I am delighted to welcome fellow author, Rosemary Noble, to my blog today. Rosemary shares my passion for exploring the truth about some of the darkest parts of Australian history.
Here she explains…
In the Australian National Anthem, ‘Advance Australia Fair’, there’s a phrase celebrating the country’s modern forward-thinking attitude:
“Australians all let us rejoice,
For we are young and free;”
And later it talks about all the immigrants:
“For those who’ve come across the seas
We’ve boundless plains to share;”
All very positive, and yet, there are many dark sides to Australian history beginning with the misconception fostered by Captain Cook that this new land was “Terra Nullius” – an empty land, when, in fact, it was populated by 500 different nations who had cared for the land for over fifty thousand years.
‘Ngara – from the day we are born we listen to our Elders, hear what the country is saying and think how our actions impact on all living things.’
This is what I read in the Australian Museum of Sydney.
We know what happened. In my husband’s ancestor, Jim’s life story, he describes how bread made for the aboriginals in early Melbourne contained lime (not the fruit); how the aboriginal labourers were paid in brandy, not money, how he himself lassoed a young boy to work for him and called him Sambo. When I read this, I shuddered, but this was accepted as normal in Victorian times. No wonder the problems now are so intractable.
Jim himself, was the son of convicts, the second stain on Australian history. His father’s record showed how he received 50 lashes for falling asleep on the job, one hundred lashes for stealing some wood, which he had probably cut. Times were hard, life less precious – how can life be any less precious for the families of those who die young or are forcibly emigrated? Are we less accepting of loss and death now? I doubt it.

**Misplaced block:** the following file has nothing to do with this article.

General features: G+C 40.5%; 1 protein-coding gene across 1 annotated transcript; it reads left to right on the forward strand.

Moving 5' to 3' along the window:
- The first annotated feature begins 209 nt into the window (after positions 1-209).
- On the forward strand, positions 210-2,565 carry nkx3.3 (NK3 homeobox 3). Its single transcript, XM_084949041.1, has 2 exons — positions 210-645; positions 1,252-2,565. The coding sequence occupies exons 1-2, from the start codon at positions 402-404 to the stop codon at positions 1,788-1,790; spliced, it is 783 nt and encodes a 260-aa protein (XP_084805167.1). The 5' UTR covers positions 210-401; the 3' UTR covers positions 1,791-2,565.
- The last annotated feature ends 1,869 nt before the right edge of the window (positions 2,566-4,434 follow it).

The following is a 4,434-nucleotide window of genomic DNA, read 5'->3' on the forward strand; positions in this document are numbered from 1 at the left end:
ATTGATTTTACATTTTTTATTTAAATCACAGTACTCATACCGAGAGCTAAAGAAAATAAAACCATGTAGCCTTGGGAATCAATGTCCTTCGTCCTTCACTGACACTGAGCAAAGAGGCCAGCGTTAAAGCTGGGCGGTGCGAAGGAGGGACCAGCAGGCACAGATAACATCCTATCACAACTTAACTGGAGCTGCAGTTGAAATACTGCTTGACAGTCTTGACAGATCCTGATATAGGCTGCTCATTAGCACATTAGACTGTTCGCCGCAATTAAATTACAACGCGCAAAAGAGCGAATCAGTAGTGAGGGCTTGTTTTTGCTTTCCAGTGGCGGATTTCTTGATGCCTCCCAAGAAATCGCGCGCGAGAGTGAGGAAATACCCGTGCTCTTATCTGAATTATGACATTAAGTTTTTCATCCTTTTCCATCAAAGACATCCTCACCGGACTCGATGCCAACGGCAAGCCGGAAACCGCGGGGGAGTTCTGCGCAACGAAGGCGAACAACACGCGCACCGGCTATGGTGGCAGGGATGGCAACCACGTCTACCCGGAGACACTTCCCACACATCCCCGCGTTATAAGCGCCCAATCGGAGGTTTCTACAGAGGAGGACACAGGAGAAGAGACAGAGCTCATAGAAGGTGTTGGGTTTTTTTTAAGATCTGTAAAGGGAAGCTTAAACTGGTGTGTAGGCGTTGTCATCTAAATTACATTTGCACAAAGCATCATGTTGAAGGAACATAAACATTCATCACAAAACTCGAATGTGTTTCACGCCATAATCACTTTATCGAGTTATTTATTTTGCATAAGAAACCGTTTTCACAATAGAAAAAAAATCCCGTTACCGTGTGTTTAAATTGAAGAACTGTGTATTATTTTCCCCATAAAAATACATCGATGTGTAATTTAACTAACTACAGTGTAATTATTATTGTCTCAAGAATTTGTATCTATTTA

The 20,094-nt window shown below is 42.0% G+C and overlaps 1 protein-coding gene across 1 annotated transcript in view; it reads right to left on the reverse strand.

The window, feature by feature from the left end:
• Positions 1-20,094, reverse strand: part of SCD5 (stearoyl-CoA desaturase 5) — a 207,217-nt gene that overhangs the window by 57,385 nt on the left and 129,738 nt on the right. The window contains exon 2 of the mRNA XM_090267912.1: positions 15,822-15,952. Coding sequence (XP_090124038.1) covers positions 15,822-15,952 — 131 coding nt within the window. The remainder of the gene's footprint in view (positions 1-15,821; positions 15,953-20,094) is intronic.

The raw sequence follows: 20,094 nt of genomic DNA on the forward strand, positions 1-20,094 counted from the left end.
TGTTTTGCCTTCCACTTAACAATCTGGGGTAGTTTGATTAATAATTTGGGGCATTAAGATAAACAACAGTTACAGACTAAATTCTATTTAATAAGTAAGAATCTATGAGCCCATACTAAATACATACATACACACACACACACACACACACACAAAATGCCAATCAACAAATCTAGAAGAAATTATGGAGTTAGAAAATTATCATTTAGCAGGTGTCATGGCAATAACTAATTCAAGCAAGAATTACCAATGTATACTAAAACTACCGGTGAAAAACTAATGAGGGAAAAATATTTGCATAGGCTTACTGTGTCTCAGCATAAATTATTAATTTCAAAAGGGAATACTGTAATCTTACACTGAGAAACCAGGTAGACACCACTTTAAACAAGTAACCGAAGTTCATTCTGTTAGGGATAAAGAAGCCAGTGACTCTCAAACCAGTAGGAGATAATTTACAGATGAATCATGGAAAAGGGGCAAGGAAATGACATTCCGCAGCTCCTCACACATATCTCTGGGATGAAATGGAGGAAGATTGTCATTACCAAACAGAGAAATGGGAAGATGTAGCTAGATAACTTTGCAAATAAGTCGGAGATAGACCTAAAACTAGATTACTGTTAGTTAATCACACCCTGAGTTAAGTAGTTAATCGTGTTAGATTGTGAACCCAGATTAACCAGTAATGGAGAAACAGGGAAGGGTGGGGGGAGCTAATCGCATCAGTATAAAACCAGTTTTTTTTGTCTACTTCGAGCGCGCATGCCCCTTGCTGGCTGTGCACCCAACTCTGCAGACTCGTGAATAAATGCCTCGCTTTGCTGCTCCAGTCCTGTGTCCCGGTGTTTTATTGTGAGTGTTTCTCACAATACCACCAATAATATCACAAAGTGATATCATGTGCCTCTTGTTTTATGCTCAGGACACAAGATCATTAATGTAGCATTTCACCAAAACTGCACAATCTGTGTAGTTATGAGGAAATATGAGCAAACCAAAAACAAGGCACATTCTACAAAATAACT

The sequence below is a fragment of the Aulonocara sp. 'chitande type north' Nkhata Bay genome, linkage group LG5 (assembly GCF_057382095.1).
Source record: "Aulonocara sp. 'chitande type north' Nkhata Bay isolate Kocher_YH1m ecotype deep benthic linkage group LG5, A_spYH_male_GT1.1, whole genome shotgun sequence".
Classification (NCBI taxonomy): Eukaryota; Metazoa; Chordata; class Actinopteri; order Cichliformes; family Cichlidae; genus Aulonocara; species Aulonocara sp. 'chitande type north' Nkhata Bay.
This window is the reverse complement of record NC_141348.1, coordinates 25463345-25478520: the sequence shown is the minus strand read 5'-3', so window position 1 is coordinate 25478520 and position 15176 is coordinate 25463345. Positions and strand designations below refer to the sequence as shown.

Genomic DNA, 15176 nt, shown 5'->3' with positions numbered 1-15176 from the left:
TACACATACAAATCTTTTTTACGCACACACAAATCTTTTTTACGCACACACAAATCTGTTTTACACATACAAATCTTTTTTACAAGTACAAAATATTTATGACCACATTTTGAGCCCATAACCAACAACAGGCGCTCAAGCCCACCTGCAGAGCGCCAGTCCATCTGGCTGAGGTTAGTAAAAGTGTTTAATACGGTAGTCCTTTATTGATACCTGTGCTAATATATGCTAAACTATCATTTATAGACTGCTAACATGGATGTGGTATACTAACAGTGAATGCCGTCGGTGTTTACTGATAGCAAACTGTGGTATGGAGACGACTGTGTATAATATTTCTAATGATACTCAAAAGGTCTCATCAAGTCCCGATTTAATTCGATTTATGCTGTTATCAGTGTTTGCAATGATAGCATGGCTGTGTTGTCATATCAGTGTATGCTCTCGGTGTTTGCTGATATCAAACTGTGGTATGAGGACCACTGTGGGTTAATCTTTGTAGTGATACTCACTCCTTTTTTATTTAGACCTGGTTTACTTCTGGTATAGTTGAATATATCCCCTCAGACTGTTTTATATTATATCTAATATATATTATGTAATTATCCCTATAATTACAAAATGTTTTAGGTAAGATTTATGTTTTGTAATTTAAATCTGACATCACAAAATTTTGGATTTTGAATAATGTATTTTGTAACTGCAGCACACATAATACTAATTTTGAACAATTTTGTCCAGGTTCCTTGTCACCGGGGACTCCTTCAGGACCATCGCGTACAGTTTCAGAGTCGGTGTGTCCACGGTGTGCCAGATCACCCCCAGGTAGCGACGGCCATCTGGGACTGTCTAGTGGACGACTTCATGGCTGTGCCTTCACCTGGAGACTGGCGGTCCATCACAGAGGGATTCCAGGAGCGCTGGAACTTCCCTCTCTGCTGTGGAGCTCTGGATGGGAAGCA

I can go on into the twentieth century, the White Australia Policy, the kidnapping of aboriginal children – many will have watched the excellent film, Rabbit Proof Fence. It doesn’t end there. Next, we have the Lost Children, those unfortunate orphans sent out to be abused and enslaved in the 40s, 50s and 60s. That abuse carried on in Catholic orphanages, witness the Cardinal Pell scandal which is ongoing.
We are now in the 21st century and we have the refuges housed in appalling condition on Nauru. I stood outside the Canberra Parliament last October and listened to stories of children who are traumatised and barely surviving without hope on Nauru.
Apologies keep being made to the aboriginals, to the lost children and latterly to the victims of child abuse. Ex-Prime Minister, Julia Gillard, herself the subject of horrifying misogyny, was feted by those she swore to help. One man knelt at her feet to kiss them. She had given him a voice at last.
New statues commemorate the female convicts in Hobart, who were described at the time as “whores, of no use, the worst examples of womankind,” but they helped found Australia. Their great grandsons fought at Gallipoli.
I love Australia, I love the people, but the dark side remains.
As a novelist, I can bear witness, to the abuse, the racism, the misogyny which exists in politics and some authorities, if not in the majority of its very culturally diverse population. This history offers an anguished tapestry of stories and it fascinates me.
Rosemary Noble lives in West Sussex and worked as an education librarian. Books have been her life, ever since she walked into a library at five years old and found a treasure trove. Her other love is social history. She got hooked on family history before retirement and discovered so many stories that deserved to be told.
Rosemary is a member of CHINDI independent authors and is involved in literary events in and around Chichester. She also loves to travel, especially to Australia and Europe and not least, she loves spending time with her grandchildren, one of whom is a budding author herself.
Her first book, Search for the Light, tells the story of three young girls transported to Australia in 1824. Friendship sustains them through the horrors of the journey and their enforced service in Tasmania. The Digger’s Daughter tells of the next generation of gold-diggers and a pioneering woman who lives almost through the first hundred years in Victoria. The third in the trilogy, Sadie’s Wars takes the reader to the fourth generation and into the twentieth century. The trilogy is based on the author’s family. It tells of secrecy and lies, of determination and grit and how all can be done or undone by luck.